Artec EXP Review – Artec Expand to Peak Controller – Onboard Booster

Artec EXPArtec EXP & EX3 Expand to Peak Controller review

Artec EXP is an excellent and affordable onboard booster that you can easily install on any electric guitar and bass.

It has three functions in one device.

  • First: the frequency expander
  • Second: mid-band peak control
  • Third: flat booster

You can get two different versions of Artec EXP. The regular EXP model mounted on a push-pull potentiometer and the EX3.

The EX3 is the same circuit with a three positions toggle switch instead of a push-pull. It gives less control than the pot version, but if you lack room for your instrument, and you can’t add an extra potentiometer this is the way to go.

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The frequency expander

When the potentiometer is on 10, it is a bass and treble boost. It gives a crystal-clear tone to the guitar.

Mid-Band peak control

When the pot is on 0, the EXP acts as a mid-boost.

Flat booster

When the pot is in a middle position it is a neutral boost. It increases the signal without changing the tone of the instrument.

With the push-pull version, you can fine tune the boost effect. With the EX3 it’s all or nothing.

In the video included in this article, I’m comparing the Artec EXP onboard booster installed on three different custom guitars.

Even if I own an EX3 version of the Expand to Peak Controller, I do not test it in this video for the simple reason that the pickguard it is installed on is not placed on any guitar at the moment I was shooting the video.

You can install the EXP on any guitar or bass. Be it active or passive pickups.

As I explain in the video, the bigger the regular output of the pickup is, the less efficient the booster is going to be. On an active guitar, you won’t hear much difference with the Flat booster. On the other hand, if the pickups have low output, the boosted signal will not be as powerful as what you get with a loud pickup.

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The effects used on all guitars are the same:

  • Soul Food
  • Reverb

In the intro, I’m using some delay that I turned off in the remaining of the video.

First Guitar

The first guitar used in the video is a custom Stratocaster I built, featuring Artec HXTN Hot Rail Humbucker pickups. Those pickups have a ceramic magnet and are incredibly powerful. The neck pickup is 9.6 ohm, and the bridge pickup is 15.5 ohm.

Because of that high output, the flat boost is not as effective as it is on the two other guitars featured in the video.

Depending on the pickup output volume, the distortion sound sounds more or less heavy, with and without the EXP. It’s normal. That is the exact and main reason why I have so many guitars. Because effects react differently depending on the pickup installed.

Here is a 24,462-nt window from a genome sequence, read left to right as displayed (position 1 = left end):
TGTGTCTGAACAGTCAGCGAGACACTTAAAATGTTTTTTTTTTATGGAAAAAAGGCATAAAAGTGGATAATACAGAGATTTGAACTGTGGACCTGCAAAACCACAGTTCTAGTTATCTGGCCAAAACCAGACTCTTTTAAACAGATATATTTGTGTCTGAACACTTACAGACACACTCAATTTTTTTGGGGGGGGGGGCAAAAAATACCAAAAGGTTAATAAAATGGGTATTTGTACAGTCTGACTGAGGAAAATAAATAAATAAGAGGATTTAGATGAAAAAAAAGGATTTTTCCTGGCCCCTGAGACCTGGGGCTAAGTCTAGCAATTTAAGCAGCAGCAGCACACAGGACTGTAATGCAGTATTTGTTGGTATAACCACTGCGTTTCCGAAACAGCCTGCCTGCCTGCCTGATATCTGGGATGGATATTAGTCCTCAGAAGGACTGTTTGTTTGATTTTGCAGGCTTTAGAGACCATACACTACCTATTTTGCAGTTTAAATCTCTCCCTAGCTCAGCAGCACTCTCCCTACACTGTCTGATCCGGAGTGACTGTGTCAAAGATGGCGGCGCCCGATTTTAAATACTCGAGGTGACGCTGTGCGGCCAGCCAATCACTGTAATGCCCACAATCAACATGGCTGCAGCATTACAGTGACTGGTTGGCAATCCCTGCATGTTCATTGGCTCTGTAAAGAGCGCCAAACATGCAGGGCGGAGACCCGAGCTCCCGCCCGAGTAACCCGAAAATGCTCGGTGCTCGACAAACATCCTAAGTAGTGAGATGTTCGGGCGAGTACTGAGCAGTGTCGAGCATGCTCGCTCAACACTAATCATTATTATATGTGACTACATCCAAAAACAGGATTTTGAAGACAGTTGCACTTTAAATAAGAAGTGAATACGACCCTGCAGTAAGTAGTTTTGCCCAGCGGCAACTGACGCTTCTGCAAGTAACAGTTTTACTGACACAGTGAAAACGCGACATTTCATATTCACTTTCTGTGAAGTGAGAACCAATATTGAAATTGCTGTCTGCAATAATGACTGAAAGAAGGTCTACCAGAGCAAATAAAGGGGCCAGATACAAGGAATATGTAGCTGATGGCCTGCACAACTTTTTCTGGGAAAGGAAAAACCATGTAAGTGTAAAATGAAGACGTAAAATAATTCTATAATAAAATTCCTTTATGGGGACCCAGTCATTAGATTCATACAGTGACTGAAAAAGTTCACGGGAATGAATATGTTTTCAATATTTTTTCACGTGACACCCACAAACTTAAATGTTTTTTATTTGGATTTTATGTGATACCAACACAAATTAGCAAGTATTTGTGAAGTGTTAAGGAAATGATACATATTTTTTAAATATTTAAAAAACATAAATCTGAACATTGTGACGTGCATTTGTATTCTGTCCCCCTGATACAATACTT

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Second Guitar

The second custom Stratocaster features Artec P51 Humbucker vintage pickups in the neck and bridge position and a Gretsch Electromatic Lap Stell guitar pickup in the middle position.

The Neck is 8.4k, and the bridge is 16k. Even if the numbers are almost the same as the Artec HXTN, the overall output is much lower using the Artec P51. They must operate at a different frequency. Those pickups sound brighter than the Artec HXTN. Because of that, the flat boost is more efficient on that guitar than the first one. The distortion sounds thinner too.

Third Guitar

The third and last guitar used in this video feature Chinese copy of the vintage wide range pickups from Fender. But they have the regular humbucker mounting screw instead of the 4 bolts feature on Telecaster models.
Pickup’s resistance is:

  • Neck: 7.80 K ohm
  • Bridge: 11.7 K ohm

 >>>Guitar Pedals<<<

Artec EXP InstallThey are the lowest output of the three, and therefore they sound the warmest and least aggressive of the three guitars.

The middle pickup is a neck pickup from a Telecaster I bought at GFS. It is a slick model and sounds really good too. But I didn’t use it in the video to demo EXP.

It is incredibly easy to install. The most complicated part is to find a place to locate the battery. As demonstrated in the video, I had to route a slot to insert a battery case. If you do not use your vibrato, you can slide the battery in between springs or you can place it inside the pickup rooting. If you take that last path, you’ll have to remove the pickguard every time you’ll have to change the battery.

Feel free to ask or comment on this article using the contact form below. I’d be happy to help you or read your point of view.


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I am Hervé Senni, a pro musician and performer, Composer and arranger for quite some time. My main musical instrument is the electric guitar. I am also a bass player, mandolin, Ukulele player. I also invented string instruments.

Over the years, repairing and improving electric guitars that did not have to be upgraded converted me into a self-taught luthier.

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